Courtesy of Fistuca BVThe future of offshore piling: bigger, deeper, quieter

By Judy Penz Sheluk

In Europe, offshore wind turbines have become an accepted technology for producing energy. Although offshore wind is not yet used in Canada and the U.S., America’s first offshore wind farm, Cape Wind in Nantucket Sound, Mass., is planned for 2014. 

Offshore wind turbines are typically mounted on monopile foundations, large steel tubes with a diameter of four to seven metres and around 50 metres long, which are then hammered into the soil with large hydraulic hammers. While effective, this installation technology has some significant drawbacks. Because the turbines tend to get bigger and are installed in ever-deeper water, the monopiles need to get bigger, which in turn demands the ram and anvil to be bigger and heavier. Global production capacity for exceptionally large parts such as these is limited and the prices are high.

The use of conventional hydraulic hammers, which create a high peak force within a short time span, also poses significant ecological concerns with regards to marine life. As a result, their use has been restricted in many countries, although the type of legislation varies per country. In Germany, for example, there is a strict norm that must be met, while in The Netherlands, there are seasonal restrictions, permitting pile driving only half of the year. In general, the current trend in Europe is legislation getting stricter.

Worldwide, most countries have general legislation on the protection of wildlife. In Canada, there is the Species at Risk Act, where the mitigation measures to be applied are defined per project in the permit by the legislator, usually after an ecological impact study.

Triggered by the problems encountered with conventional offshore pile driving technology, Jasper Winkes, M.Sc., and his business partner, Bart Genuit, M.Sc., were determined to invent a better way. The two men form the management team of Fistuca BV, a young company based in The Netherlands. The company was founded in 2008 by Winkes as a spin-off from the faculty of Mechanical Engineering at the Eindhoven University of Technology (TU/e) and is developing innovative solutions for the foundation industry. Genuit, a graduate from TU/e in 2011, has been with the company since its inception.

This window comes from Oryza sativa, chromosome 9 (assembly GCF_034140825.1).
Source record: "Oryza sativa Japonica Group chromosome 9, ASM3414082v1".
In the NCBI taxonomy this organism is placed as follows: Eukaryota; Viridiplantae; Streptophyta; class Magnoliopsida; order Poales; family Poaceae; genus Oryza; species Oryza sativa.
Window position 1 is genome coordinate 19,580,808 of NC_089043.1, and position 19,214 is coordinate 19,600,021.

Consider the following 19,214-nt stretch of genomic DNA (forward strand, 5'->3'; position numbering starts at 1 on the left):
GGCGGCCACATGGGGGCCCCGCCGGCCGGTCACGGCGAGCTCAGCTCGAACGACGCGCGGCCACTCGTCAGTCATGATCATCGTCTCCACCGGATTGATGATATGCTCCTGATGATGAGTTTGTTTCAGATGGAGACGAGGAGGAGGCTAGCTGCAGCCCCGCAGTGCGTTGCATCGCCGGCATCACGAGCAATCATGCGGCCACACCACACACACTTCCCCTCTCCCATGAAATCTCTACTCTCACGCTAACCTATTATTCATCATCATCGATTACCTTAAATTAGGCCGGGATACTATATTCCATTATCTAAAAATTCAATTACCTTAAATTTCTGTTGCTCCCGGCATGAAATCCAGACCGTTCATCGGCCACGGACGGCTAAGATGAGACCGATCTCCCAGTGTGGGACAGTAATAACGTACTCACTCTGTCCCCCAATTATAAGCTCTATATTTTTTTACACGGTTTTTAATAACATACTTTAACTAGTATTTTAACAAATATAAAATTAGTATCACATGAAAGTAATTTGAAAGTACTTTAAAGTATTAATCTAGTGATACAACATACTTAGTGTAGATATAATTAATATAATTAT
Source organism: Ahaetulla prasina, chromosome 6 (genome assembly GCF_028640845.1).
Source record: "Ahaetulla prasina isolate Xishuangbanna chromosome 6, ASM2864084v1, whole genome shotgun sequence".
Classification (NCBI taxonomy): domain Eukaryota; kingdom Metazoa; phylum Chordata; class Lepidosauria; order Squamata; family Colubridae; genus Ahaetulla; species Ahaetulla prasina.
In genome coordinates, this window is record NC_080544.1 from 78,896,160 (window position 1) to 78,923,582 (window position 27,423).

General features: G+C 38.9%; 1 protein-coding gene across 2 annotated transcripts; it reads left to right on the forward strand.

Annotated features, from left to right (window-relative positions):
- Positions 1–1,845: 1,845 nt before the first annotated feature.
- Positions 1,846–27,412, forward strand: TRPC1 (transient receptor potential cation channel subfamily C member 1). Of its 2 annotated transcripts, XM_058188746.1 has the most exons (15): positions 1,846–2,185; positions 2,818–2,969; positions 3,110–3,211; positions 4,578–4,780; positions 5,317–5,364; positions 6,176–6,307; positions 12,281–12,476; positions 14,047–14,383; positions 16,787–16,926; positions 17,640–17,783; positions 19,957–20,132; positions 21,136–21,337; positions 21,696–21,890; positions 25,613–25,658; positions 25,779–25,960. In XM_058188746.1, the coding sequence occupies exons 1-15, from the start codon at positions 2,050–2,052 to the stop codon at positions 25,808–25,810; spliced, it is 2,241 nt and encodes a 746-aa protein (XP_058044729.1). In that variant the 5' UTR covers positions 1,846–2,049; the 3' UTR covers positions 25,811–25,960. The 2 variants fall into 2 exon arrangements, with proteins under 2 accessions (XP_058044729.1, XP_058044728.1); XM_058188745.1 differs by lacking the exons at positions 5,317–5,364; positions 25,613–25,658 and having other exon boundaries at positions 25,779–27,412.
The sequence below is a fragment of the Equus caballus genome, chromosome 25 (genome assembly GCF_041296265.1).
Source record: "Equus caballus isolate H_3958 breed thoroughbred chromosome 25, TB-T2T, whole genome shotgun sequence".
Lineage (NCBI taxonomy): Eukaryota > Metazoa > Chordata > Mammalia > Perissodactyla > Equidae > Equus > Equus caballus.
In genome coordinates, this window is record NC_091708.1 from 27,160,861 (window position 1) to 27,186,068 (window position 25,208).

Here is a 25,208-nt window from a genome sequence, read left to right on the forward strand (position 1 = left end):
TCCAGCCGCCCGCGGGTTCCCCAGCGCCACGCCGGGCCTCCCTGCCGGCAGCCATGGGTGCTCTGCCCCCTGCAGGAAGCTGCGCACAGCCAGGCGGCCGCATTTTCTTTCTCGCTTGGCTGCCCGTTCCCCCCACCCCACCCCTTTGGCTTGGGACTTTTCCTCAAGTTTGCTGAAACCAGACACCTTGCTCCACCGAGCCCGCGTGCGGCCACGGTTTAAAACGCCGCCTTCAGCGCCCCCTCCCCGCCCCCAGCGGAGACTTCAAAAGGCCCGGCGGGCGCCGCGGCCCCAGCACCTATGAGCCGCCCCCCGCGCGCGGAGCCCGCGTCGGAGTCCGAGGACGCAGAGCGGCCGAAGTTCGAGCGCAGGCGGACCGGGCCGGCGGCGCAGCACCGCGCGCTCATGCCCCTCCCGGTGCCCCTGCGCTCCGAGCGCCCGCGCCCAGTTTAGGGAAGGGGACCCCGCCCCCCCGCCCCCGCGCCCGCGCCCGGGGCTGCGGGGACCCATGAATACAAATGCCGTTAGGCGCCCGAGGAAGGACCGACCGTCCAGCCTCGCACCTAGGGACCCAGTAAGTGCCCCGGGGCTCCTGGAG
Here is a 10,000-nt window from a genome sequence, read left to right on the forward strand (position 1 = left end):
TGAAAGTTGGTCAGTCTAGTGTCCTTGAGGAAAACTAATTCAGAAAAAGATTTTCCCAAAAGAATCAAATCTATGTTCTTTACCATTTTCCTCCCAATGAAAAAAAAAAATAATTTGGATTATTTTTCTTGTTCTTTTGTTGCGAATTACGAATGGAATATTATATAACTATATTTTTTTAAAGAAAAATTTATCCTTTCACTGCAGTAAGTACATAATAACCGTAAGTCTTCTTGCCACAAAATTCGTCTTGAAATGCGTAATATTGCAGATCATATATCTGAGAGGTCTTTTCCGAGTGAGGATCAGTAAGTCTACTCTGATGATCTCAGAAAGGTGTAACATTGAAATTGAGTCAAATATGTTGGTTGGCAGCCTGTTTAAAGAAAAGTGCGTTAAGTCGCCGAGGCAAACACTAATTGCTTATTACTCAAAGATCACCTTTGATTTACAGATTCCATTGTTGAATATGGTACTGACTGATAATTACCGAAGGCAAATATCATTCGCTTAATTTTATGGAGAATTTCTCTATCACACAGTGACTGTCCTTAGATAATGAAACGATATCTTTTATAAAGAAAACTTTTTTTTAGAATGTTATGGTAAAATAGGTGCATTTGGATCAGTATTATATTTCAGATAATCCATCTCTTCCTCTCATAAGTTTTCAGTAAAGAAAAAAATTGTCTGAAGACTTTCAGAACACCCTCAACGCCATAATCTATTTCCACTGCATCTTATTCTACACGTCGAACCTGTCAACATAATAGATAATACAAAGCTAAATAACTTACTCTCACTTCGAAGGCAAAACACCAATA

Both men bring their own unique perspective and expertise to the business. Winkes’ specialties include combustion, mechanical design, creative thinking and managing technical innovations; Genuit’s focus includes dynamic modeling, control design, software engineering and data analysis.

Understanding BLUE Piling Technology
In 2011, under the direction of Winkes and Genuit, Fistuca BV invented BLUE Piling Technology (patented), a revolutionary new technology aimed at reducing both the costs and emitted noise of piling offshore foundations.

“Hydraulic hammers make use of a steel ram, which is dropped onto an anvil resting on the pile, creating a force impulse that drives the pile,” said Winkes. “To reduce the underwater noise, complicated measures need to be taken to lower it to acceptable levels for sea life, significantly increasing the costs of installation. That cost is naturally passed on to the end user, making it an expensive process.”


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Piling Canada is the premier national voice for the Canadian deep foundation construction industry. Each issue is dedicated to providing readers with current and informative editorial, including project updates, company profiles, technological advancements, safety news, environmental information, HR advice, pertinent legal issues and more.